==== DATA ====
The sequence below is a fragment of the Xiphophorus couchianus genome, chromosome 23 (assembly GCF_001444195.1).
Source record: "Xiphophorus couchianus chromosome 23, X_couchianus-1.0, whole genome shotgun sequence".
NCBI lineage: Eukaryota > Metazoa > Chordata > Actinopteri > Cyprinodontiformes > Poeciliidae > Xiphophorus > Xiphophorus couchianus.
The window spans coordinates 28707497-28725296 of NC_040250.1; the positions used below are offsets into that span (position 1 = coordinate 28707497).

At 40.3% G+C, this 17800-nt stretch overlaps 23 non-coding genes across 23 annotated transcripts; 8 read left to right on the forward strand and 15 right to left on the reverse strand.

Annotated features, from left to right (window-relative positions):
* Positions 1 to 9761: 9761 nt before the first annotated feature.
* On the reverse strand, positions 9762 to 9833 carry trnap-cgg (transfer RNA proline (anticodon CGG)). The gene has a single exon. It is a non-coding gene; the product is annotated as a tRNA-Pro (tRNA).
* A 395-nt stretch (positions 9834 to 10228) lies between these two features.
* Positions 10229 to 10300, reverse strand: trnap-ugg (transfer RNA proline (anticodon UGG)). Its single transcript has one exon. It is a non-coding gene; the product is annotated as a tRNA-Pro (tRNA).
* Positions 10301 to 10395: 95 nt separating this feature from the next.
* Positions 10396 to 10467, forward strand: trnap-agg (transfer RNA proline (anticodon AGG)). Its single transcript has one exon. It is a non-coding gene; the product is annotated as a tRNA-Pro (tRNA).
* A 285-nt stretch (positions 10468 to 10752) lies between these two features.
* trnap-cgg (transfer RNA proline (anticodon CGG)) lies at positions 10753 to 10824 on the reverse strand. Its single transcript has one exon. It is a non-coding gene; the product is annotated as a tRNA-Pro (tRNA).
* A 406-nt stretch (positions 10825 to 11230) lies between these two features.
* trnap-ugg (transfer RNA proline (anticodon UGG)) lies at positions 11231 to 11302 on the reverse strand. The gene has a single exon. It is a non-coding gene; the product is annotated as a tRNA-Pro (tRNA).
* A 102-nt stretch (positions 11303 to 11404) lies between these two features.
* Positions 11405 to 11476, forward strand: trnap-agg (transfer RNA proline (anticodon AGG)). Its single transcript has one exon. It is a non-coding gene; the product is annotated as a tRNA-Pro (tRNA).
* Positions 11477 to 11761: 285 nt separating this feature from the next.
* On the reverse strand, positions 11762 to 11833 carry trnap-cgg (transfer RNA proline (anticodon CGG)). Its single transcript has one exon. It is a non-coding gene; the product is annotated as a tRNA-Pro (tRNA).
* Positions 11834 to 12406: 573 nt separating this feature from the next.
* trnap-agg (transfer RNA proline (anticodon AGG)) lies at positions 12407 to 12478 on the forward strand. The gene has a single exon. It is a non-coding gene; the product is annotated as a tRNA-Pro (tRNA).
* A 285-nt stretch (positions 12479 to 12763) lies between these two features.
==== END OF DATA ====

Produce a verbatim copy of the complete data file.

The sequence below is a fragment of the Xiphophorus couchianus genome, chromosome 23 (assembly GCF_001444195.1).
Source record: "Xiphophorus couchianus chromosome 23, X_couchianus-1.0, whole genome shotgun sequence".
NCBI lineage: Eukaryota > Metazoa > Chordata > Actinopteri > Cyprinodontiformes > Poeciliidae > Xiphophorus > Xiphophorus couchianus.
The window spans coordinates 28707497-28725296 of NC_040250.1; the positions used below are offsets into that span (position 1 = coordinate 28707497).

At 40.3% G+C, this 17800-nt stretch overlaps 23 non-coding genes across 23 annotated transcripts; 8 read left to right on the forward strand and 15 right to left on the reverse strand.

Annotated features, from left to right (window-relative positions):
* Positions 1 to 9761: 9761 nt before the first annotated feature.
* On the reverse strand, positions 9762 to 9833 carry trnap-cgg (transfer RNA proline (anticodon CGG)). The gene has a single exon. It is a non-coding gene; the product is annotated as a tRNA-Pro (tRNA).
* A 395-nt stretch (positions 9834 to 10228) lies between these two features.
* Positions 10229 to 10300, reverse strand: trnap-ugg (transfer RNA proline (anticodon UGG)). Its single transcript has one exon. It is a non-coding gene; the product is annotated as a tRNA-Pro (tRNA).
* Positions 10301 to 10395: 95 nt separating this feature from the next.
* Positions 10396 to 10467, forward strand: trnap-agg (transfer RNA proline (anticodon AGG)). Its single transcript has one exon. It is a non-coding gene; the product is annotated as a tRNA-Pro (tRNA).
* A 285-nt stretch (positions 10468 to 10752) lies between these two features.
* trnap-cgg (transfer RNA proline (anticodon CGG)) lies at positions 10753 to 10824 on the reverse strand. Its single transcript has one exon. It is a non-coding gene; the product is annotated as a tRNA-Pro (tRNA).
* A 406-nt stretch (positions 10825 to 11230) lies between these two features.
* trnap-ugg (transfer RNA proline (anticodon UGG)) lies at positions 11231 to 11302 on the reverse strand. The gene has a single exon. It is a non-coding gene; the product is annotated as a tRNA-Pro (tRNA).
* A 102-nt stretch (positions 11303 to 11404) lies between these two features.
* Positions 11405 to 11476, forward strand: trnap-agg (transfer RNA proline (anticodon AGG)). Its single transcript has one exon. It is a non-coding gene; the product is annotated as a tRNA-Pro (tRNA).
* Positions 11477 to 11761: 285 nt separating this feature from the next.
* On the reverse strand, positions 11762 to 11833 carry trnap-cgg (transfer RNA proline (anticodon CGG)). Its single transcript has one exon. It is a non-coding gene; the product is annotated as a tRNA-Pro (tRNA).
* Positions 11834 to 12406: 573 nt separating this feature from the next.
* trnap-agg (transfer RNA proline (anticodon AGG)) lies at positions 12407 to 12478 on the forward strand. The gene has a single exon. It is a non-coding gene; the product is annotated as a tRNA-Pro (tRNA).
* A 285-nt stretch (positions 12479 to 12763) lies between these two features.